Can Do 2008 oil and alkyd on canvas over panel 70 x 70 inches
Beginner 2008 oil and alkyd on canvas 70 x 70 inches
Checkered Thoughts 2006-2008 pastel, pen, ink, paint, woodblock, etching, collograph and chine colle on paper 59 1/2 x 47 1/4 inches
Citizen 2009 oil and alkyd on canvas over panel 55 x 50 inches
Making Stuff 2006-2008 ink, pastel, graphite, charcoal, collage 60 x 47 1/4 inches
Manifestation 2005 oil and alkyd on canvas over panel 80 x 90 inches
Memory is a Colour 2007 oil and alkyd on canvas over panel 75 x 65 inches
Private Life 2 2008 oil and alkyd on canvas over panel 75 x 65 inches
Save 2009 oil and alkyd on canvas over panel 75 x 65 inches
Something 2008 oil and alkyd on canvas over panel 90 x 80 inches
Your Life 2008 oil and alkyd on canvas over panel 70 x 60 inches

Press Release

Squeak Carnwath
Was Am

March 5 – 28, 2009

 

John Berggruen Gallery is pleased to present an exhibition of new paintings by California-based artist Squeak Carnwath. Was Am marks Carnwath's eighth solo exhibition at the gallery and comes on the outset of her retrospective at the Oakland Museum of California. John Berggruen Gallery will host an opening reception for the artist on Thursday, March 5th between 5:30 – 7:30 pm in conjunction with First Thursday.

 

Aptly titled, Was Am "refers to paintings I WAS doing and paintings I AM doing. " There is an undeniable continuity in the vocabulary of her work throughout her career that is obvious in the 9 paintings and 2 works on paper on display here – an endurance of symbolism and diaristic expression that allows her work to be easily identifiable, regardless of the year of creation, as a Squeak Carnwath. Many of the same characters and symbols from her previous series have returned in new iterations; urns and one-sided records suggesting the finite nature of life, Fayum-like heads hinting at the same and also bearing witness to what Carnwath has captured in paint, tree stumps representing the tree of life and hope, hands to represent touch, and texts all make their way into this new body of work. Some of these very symbols are remnants of an even older, shared language - visual artifacts of an ancient Etruscan code. Carnwath utilizes these images to demonstrate the endurance of the universal themes of loneliness and loss, making the universal personal and the personal universal. Despite this, her work is not intended to be melancholy or sad. Rather, she believes that death and loss are both necessary to the realization of happiness and the living of a full life.

 

Carnwath views painting as a form of address. "It is a non-verbal form of speech," she states, "although I use words too. Partly, using the words is a form of shorthand, and also a way toward intimacy, depending on what is written."1 This dualistic approach to text in painting is perceptible in works like Manifestation and Your Life; the former being a simultaneously intimate, personal, and humanly poignant exploration of the meaning of painting and the exercise of viewing in a pared down canvas where words are the only focal point; the latter work composed mainly of images and colors but including texts in the form of lists and the omnipresent graffiti-like "Guilt-free zone" that seemingly offers both the artist and the viewer the protection to inhabit a particular moment in time and be attentive to it. Carnwath elevates painting over other art forms, in part because she believes painting has the capacity to document like no other medium. As she keenly states in a painting from an earlier series, titled Sign Language (2000), "The first talking pictures were not movies."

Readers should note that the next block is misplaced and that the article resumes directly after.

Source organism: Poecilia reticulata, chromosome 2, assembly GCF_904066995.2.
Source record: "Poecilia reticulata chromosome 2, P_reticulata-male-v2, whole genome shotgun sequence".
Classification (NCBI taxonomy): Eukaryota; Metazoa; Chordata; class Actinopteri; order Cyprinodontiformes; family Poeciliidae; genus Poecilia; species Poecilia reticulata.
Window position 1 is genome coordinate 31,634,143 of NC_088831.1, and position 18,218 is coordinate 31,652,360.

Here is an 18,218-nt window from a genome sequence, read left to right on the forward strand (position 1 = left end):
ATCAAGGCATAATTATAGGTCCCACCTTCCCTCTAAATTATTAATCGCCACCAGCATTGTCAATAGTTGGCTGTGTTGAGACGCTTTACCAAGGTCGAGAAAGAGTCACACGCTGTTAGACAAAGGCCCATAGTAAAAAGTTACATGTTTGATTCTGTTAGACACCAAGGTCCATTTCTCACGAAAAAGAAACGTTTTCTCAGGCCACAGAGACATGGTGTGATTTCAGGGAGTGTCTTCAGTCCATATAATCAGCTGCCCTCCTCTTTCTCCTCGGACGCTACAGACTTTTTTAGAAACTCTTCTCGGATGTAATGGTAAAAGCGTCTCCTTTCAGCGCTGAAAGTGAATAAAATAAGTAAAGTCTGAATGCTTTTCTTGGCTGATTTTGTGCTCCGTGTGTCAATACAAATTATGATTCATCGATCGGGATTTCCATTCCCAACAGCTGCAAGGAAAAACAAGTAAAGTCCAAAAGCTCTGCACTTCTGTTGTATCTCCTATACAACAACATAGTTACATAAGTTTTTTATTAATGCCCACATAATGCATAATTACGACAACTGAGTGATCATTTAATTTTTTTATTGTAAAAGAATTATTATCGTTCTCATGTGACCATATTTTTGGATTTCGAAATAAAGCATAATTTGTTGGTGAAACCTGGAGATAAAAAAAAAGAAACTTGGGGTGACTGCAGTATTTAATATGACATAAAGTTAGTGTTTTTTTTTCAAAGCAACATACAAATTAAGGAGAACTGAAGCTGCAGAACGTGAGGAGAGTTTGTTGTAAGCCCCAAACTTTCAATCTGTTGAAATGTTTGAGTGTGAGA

Squeak Carnwath was born in Pennsylvania and currently lives and works in Oakland, California. She attended Goddard College in Plainfield, Vermont before enrolling at the California College of Arts and Crafts, where she received her MFA in 1977. She is currently a professor of art at the University of California, Berkeley. She was a SECA (Society for the Encouragement of Contemporary Art) award winner, given by the San Francisco Museum of Modern Art, in 1980 and the recipient of grants from the National Endowment for the Arts in 1980 and 1985, a Guggenheim Fellowship in 1994, and the Award for Visual Artists from the Flintridge Foundation in 2002. Her work can be found in many private and public collections including the San Francisco Museum of Modern Art, the Brooklyn Museum and the Oakland Museum of California.

 

Carnwath's paintings will be the focus of an upcoming retrospective, entitled Squeak Carnwath: Painting is No Ordinary Object, at the Oakland Museum of California, April 25 – August 23, 2009. This will be the first retrospective of her work organized by a major West Coast museum and will include more than forty paintings not exhibited collectively since 1994. The exhibition is accompanied by a 160-page monograph (co-published by Pomegranate Press) with essays by poet and art critic John Yau as well as Karen Tsujimoto, senior curator of art at the Oakland Museum. 

 

1 John Berggruen Gallery. " Squeak Carnwath in Conversation with Richard Whittaker " in Squeak Carnwath: Life Line, San Francisco: John Berggruen Gallery, 2001. You may visit Squeak Carnwath's website at www.squeakcarnwath.com.